ATLANTA — Almost four decades after the Wicked Witch of the West plagued Dorothy in The Wizard of Oz, the green-skinned, bushy-browed one lost her broom on, of all places, Sesame Street. Actress Margaret Hamilton reprised her famous role in an episode of the children’s TV series that aired on Feb. 10, 1976, writes Heather Greene in her new book Bell, Book and Camera: a Critical History of Witches in American Film and Television (McFarland, April 2018, 234 p). “With the exception of Big Bird and Oscar the Grouch, the inhabitants of Sesame Street are visibly frightened of Hamilton’s character,” Greene writes. The Wicked Witch also scared the hades out of young viewers, just as she had done for decades since the release of Oz in 1939.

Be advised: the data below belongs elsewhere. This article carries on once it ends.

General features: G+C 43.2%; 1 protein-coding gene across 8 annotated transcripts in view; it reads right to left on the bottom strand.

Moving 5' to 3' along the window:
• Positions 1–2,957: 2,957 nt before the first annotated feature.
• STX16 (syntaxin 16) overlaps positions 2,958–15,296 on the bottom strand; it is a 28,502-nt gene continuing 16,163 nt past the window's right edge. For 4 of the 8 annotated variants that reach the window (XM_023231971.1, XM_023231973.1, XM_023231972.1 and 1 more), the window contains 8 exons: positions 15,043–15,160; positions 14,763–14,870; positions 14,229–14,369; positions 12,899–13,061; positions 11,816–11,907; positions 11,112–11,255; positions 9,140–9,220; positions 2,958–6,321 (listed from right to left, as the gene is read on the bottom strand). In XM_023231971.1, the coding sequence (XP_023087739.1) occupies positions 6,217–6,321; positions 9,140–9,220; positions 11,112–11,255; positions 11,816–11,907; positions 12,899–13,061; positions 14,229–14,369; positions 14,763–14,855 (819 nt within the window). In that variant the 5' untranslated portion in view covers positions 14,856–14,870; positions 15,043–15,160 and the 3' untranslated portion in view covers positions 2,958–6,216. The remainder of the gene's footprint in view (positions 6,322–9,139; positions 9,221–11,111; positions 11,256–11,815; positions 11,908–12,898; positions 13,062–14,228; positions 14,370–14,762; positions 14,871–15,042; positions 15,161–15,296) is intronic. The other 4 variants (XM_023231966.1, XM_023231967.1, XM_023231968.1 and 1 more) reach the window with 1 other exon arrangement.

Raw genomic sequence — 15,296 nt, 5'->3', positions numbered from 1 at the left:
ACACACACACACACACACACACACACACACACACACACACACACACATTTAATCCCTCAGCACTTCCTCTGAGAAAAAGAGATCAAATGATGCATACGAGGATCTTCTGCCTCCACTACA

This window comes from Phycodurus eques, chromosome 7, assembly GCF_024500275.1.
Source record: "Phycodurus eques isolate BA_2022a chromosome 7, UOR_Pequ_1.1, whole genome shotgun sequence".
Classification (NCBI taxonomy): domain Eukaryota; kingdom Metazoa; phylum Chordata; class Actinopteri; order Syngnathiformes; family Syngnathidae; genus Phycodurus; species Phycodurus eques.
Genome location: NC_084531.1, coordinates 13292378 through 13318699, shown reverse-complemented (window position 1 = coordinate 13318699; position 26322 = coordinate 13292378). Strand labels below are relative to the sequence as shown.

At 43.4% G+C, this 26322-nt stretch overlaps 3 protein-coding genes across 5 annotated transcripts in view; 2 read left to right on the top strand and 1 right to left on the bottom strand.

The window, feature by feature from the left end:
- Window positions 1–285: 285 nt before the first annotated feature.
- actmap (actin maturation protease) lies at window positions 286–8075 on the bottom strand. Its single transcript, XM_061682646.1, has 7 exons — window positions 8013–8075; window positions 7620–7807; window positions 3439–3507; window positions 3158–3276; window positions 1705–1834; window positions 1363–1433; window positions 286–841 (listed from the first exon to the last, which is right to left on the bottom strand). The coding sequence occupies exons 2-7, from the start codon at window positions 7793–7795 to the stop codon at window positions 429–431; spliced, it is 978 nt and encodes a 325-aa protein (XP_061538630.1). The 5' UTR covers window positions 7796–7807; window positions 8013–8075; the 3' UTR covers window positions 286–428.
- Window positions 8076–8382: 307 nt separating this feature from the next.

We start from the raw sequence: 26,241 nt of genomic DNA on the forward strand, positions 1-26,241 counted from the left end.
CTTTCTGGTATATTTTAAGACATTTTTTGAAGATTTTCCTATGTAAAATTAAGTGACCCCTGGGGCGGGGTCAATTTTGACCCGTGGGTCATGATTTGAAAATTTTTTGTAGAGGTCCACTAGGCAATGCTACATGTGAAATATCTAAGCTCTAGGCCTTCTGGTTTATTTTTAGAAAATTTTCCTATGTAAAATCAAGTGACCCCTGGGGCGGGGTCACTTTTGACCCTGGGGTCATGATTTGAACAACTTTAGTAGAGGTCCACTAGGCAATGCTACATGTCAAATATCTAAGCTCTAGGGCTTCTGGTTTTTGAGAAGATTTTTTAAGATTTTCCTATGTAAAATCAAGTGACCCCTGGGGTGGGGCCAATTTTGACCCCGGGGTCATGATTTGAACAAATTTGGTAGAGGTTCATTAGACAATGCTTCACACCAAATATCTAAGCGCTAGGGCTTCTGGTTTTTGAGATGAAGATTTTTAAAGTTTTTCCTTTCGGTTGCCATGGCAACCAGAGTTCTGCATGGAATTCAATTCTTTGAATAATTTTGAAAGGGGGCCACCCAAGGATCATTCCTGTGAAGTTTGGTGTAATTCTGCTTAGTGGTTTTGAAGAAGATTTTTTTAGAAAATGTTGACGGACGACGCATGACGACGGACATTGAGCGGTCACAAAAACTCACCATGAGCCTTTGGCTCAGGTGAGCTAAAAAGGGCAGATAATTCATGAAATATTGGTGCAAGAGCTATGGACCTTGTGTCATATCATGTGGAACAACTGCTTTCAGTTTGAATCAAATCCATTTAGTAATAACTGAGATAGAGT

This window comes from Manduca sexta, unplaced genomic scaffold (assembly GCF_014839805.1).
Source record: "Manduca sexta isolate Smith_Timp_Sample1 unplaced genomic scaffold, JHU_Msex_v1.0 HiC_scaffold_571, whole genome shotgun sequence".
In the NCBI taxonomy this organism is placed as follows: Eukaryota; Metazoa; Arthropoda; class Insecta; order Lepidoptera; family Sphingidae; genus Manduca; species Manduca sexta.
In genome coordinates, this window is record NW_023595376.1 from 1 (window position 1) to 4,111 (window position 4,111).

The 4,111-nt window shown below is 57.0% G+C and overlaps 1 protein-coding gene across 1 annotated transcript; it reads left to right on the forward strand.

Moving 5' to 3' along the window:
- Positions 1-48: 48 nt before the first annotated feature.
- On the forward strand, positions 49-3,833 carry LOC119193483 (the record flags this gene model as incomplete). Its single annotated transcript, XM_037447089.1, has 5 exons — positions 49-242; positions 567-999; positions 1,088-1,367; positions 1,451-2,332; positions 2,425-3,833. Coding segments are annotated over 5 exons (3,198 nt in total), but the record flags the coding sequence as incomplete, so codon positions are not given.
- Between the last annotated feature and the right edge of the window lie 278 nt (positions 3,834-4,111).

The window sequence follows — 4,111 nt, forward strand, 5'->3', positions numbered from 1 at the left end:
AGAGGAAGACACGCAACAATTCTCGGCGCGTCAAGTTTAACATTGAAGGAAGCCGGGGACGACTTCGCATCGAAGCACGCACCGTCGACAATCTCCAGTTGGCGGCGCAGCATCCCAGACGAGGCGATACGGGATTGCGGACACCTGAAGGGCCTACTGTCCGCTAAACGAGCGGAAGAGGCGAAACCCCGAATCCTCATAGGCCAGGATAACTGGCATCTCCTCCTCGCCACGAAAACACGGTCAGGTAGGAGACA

We were recently informed that Lord Shawnus, High Priest of Pennsylvania’s Coven of the Catta has passed away. Born in 1951, Lord Shawnus, also known as Gary Lee Hoke, was an initiate of Lady Phoebe Athene Nimue. He met her in 1981 and, through her teachings, pursued his degrees within that tradition. After seven years, he earned his third and stayed on with Lady Phoebe. He eventually took over the role of High Priest.
It has been a several months since the last installment in my series on Hollywood’s witches. Last May I explored the period from 1939 to 1950. During that time the witch evolved from a cartoon hag into a signifier of the empowered, sexualized woman (Snow White and the Seven Dwarfs 1937 and I Married a Witch 1942). Now I will pick back up in 1950 just as television enters its Golden Age. During the subsequent eighteen years, the American film industry undergoes radical changes affecting its structure and product. The period ends in 1968 with the death of the Production Code and the birth of an entirely new Hollywood.